Behind Every Great Man Stands a Woman Rolling Her Eyes
I was naked . . . and stepping into the shower when she started, “Are you crazy?!”. . . but she continued, “I mean – do I really have to have you run every decision by me?” They were rhetorical questions (I think) — but she was irritated. We were “discussing” which door style we would place on the now, almost-completed master bath. The 8×8 room, until that moment, never had a door associated with it. Or at least that was the case in the time that we have owned this house.
The Door Styles I was Eyeing
(from Simpson Door Company):
Single-panel (raised or flat and in a shaker style):
Or this (a 4-Panel):
The rear portion of our house – the original kitchen (the one which I have absolutely zero “before” pictures of), an adjoining sitting room, and a once-mold-covered bathroom were fitted with 4-panel doors. And I decided to keep these (pictured at bottom). These rooms sit at the absolute opposite other end of the house. (After pics here > Laundry Room Powder Room Office Remodel.)
Searching Salvage for Antique Coffered Doors
However, most of the other doors in the house are cherry-veneered (or birch-veneered at friend Paul points out) and coffered, as I have come to describe them. (My guy Kevin at National Lumber had another name for this style, but I have since misplaced those notes.) Our (master) bedroom door opening, which sits approximately five feet away from the bath in question, has this type of door. Really no reason to touch these (immediately). And anyway — I like ’em (example picture below.)
(I wrote about Second Chance, here for Traditional Home magazine.)
Understand the Home’s Existing Interior Details
Since the single-panel door I would purchase would not match exactly, and considering until this point — the use of the 4-panel door style was limited to the back of the house (where it feels somewhat random), I could work now to integrate it more into the rest of the house and help give it, the house, *more* … balance. Never mind, I could match this style nearly exact.
But I guess I couldn’t summons that, for this discussion. I mean – I was naked; I only had one cup of coffee in me. And I was at a total loss, when it came time to argue my point. More lucid now, though, as I find myself writing it down. And again there is that balance and the going with a house’s general vibe thing, which I have discussed in a few places on this blogsite.
It does occur to me – and I know, I really don’t have the easiest house to deal with, or maybe — as my wife would have it – I’m not the easiest. But I’ll save that rant for an Outtake on Old Houses at the bottom of this post. And this all really comes down to the approach we have taken with this house. “Selective salvage” or “selective saving” – I’ve used those terms around here before — it is the overreaching method we have used in tackling *this* house.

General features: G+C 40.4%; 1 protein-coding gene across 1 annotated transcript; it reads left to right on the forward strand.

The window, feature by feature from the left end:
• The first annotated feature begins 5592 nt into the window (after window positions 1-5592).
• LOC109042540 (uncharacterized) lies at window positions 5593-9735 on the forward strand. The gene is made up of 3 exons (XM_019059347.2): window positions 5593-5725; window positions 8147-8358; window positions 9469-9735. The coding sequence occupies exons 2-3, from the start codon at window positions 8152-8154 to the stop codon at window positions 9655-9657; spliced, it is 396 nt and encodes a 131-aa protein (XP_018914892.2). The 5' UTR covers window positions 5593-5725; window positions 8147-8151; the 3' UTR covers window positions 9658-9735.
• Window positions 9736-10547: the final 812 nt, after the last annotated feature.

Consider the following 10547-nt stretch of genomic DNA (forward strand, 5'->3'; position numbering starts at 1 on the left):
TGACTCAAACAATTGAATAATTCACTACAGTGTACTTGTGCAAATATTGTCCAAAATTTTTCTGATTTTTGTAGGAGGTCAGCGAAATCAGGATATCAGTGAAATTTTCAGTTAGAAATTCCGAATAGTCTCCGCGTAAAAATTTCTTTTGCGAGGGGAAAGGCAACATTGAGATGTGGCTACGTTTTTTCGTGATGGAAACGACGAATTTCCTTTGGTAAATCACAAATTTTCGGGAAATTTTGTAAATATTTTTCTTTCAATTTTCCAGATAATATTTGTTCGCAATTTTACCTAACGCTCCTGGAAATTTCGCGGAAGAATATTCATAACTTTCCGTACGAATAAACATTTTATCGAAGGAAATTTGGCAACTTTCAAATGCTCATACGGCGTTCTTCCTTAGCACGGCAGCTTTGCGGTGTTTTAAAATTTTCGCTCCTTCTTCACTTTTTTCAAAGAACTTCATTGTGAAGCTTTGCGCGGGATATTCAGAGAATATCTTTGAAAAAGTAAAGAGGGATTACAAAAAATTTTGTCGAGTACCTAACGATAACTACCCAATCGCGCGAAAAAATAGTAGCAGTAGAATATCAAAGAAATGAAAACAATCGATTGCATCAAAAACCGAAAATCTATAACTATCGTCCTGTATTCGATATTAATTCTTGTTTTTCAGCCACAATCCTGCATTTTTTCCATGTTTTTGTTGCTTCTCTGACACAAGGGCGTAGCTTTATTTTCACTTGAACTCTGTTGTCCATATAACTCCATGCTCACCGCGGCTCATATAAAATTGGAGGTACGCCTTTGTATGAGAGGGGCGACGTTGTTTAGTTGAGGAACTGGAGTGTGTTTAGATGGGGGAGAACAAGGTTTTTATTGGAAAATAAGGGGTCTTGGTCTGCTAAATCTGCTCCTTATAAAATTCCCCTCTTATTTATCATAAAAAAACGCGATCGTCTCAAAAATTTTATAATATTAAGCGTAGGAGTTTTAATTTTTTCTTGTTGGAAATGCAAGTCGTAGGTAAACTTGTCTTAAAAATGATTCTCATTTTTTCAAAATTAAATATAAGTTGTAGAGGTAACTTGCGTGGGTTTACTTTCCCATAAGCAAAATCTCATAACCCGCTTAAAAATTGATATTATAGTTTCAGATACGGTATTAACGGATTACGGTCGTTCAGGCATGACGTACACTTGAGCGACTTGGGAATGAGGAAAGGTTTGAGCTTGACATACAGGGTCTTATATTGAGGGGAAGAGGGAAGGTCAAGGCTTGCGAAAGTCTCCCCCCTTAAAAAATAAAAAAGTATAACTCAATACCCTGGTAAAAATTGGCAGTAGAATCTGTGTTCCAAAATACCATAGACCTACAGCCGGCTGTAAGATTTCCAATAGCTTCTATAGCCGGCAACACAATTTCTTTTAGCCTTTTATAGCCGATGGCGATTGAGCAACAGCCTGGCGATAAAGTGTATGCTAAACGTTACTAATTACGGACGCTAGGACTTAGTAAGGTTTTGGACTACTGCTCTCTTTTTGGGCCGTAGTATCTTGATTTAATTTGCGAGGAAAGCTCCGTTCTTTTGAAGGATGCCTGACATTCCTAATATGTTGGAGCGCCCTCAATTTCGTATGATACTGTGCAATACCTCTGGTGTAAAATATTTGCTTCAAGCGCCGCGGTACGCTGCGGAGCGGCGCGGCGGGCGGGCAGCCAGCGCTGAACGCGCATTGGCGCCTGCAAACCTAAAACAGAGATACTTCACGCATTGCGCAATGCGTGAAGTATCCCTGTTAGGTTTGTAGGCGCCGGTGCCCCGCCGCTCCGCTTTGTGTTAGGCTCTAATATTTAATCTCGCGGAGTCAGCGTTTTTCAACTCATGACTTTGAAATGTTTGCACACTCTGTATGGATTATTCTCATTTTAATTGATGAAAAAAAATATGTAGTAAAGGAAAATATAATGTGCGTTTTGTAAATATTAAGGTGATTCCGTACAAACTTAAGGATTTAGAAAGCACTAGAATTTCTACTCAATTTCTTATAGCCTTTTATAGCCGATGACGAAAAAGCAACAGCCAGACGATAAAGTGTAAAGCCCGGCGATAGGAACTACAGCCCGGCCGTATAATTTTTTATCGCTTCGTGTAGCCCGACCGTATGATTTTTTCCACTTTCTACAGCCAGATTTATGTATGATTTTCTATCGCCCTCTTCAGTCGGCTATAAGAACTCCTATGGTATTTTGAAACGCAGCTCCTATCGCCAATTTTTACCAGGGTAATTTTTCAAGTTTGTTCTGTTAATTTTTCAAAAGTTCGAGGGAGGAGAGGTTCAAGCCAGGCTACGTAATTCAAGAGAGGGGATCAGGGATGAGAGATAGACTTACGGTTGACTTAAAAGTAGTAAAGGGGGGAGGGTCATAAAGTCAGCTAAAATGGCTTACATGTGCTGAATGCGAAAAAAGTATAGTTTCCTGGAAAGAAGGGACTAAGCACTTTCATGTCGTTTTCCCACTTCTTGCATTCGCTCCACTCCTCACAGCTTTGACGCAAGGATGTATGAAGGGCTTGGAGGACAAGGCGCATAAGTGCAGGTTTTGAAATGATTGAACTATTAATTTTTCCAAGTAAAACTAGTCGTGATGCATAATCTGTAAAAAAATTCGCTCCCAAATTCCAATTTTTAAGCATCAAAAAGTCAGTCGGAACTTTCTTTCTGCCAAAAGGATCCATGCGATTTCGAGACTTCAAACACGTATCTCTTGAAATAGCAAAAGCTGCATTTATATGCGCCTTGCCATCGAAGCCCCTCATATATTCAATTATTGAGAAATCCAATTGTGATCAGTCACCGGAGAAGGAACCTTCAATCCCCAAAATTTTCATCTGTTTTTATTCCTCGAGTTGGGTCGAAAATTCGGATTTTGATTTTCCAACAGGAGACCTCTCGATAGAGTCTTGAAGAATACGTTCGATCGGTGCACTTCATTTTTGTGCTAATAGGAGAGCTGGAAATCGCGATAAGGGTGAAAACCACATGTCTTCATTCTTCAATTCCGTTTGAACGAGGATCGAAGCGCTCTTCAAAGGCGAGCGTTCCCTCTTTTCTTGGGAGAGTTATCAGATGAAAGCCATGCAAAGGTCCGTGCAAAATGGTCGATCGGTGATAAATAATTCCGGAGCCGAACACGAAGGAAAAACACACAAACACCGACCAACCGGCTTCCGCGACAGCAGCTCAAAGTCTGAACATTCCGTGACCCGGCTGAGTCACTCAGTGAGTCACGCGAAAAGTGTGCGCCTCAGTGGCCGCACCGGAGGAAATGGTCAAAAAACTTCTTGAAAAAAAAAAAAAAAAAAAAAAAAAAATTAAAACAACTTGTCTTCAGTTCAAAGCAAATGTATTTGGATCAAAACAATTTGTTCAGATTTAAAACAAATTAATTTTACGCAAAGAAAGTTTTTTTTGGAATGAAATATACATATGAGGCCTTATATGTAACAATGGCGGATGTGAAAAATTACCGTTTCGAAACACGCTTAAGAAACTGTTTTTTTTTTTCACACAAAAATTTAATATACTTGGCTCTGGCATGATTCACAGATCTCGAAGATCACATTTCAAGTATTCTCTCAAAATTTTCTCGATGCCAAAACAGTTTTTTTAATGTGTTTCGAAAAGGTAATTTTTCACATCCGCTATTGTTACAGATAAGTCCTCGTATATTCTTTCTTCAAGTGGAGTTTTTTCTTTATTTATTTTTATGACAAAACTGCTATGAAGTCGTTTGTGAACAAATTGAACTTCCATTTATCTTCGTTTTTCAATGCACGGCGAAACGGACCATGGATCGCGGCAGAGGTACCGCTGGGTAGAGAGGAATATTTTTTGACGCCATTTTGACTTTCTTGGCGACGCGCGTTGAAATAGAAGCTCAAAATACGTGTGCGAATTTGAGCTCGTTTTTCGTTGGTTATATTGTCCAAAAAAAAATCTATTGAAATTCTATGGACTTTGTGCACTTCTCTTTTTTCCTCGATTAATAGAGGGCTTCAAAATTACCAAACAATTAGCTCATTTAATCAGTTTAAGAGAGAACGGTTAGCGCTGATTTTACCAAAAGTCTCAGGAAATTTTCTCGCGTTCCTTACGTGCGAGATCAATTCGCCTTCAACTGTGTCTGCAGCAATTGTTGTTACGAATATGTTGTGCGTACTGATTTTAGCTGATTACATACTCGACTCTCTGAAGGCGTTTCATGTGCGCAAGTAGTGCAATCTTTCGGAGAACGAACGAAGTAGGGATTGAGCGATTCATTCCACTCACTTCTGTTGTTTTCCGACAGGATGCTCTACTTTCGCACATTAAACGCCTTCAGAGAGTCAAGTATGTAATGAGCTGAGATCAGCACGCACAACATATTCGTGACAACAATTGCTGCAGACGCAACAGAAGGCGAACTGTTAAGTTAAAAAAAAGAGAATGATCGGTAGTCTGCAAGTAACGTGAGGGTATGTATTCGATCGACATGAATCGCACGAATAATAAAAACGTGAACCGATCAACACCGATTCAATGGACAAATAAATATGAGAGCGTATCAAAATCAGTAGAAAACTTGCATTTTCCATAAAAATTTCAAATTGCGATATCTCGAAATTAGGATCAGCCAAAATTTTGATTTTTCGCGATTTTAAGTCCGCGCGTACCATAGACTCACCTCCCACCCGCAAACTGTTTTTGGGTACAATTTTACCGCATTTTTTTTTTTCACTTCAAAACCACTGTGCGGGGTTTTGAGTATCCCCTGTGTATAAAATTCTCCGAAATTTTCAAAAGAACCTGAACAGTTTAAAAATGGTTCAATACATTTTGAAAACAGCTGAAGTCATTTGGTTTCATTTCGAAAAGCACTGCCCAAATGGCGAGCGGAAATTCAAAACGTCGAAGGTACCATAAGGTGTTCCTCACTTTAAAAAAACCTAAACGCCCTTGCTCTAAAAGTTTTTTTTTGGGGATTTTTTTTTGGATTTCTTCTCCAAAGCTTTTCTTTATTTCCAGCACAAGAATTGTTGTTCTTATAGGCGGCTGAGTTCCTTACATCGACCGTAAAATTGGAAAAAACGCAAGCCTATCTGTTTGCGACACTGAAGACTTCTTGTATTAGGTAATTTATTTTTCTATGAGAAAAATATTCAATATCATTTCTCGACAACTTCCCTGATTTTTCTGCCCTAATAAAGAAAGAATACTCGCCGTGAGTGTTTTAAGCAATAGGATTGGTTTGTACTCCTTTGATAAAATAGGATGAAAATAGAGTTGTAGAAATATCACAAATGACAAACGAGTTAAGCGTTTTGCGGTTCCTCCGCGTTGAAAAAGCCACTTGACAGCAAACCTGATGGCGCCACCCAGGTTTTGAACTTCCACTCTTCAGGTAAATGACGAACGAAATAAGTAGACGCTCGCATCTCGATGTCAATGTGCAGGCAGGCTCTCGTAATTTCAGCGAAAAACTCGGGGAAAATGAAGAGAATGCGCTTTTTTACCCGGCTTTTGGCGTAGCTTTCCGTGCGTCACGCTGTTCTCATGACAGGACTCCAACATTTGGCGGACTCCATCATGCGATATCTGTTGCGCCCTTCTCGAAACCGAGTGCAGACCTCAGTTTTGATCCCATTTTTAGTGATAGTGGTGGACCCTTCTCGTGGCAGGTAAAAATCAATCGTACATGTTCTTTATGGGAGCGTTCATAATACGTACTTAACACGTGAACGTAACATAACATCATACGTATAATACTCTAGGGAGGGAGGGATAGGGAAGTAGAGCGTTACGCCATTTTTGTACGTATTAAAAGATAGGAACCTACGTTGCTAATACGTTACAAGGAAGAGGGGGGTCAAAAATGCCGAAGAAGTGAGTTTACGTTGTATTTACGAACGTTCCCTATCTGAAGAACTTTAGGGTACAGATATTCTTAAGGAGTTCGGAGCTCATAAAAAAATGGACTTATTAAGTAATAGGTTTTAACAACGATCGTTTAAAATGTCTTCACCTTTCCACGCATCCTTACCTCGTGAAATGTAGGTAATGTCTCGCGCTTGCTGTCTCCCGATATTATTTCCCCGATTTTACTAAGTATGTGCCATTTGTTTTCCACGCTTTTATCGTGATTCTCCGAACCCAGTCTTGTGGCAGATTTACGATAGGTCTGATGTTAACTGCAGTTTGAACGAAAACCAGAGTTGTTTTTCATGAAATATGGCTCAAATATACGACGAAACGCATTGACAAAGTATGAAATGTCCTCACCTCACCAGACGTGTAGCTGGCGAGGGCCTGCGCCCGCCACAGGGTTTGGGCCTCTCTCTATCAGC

Thanks for reading, and oh, btw, which door style did you think I ended up ordering? You can leave a comment below if you are so motivated, or if you have knowledge of my existing door style.
With those things said, this really is one of my more favorite topics, the dynamics created by varying personal styles, and how relationships work around/through/near them.
More Moxie (Let’s Talk Old Houses)
“Difficult” — I say this not so much because nothing is square and/or level (thanks to 120+ years of load) but mainly because the house was built prior to the application (and even before the birth of many) of today’s ways and means. Plaster to drywall (two completely unique systems), balloon vs. platform framing, and these two are just the low-hanging.
Identifying Interior Trim Style
Add to this, the variety of molding (and their profiles) found in and on this house. Things such as thickness and widths of moldings – most framing is exactly a true 2 inches (not the 1 ½ inch actual width we get today).
Bead and other exterior trim has a thickness that varies from between 7/8” and 1”. For a true one by – actual thickness for today’s (and due to the milling process) is ¾”. Corner beads on the exterior of the house, and this is where I ran into problems recently – *errmmmph* one of the other man’s guys – with widths of 3 ¾” in some cases, up to 4 or 4 ½” in others — today’s standards – 3 ½” and 5 ½” from a 1×4 and/or 1×6 respectively.
So, in a lot of cases, it’s not like I am pulling anything off the shelf. And for the record — I only had a partial inkling of how much more work this adds to even a half-hearted “restoration” process.
I should note too that much of the material still found on this house, I believe, was milled right at the location on which our now dilapidated garage sits (and that’s a project I still haven’t figured a plan of attack on). I wrote a little bit about that here > My Life is a Home Project, and I know . . . excuses, excuses.
For more on restoring this Victorian Farmhouse, and what I have learned from working on this old house, see our Category – Old House.
And for reals, thanks! I’m out. ~jb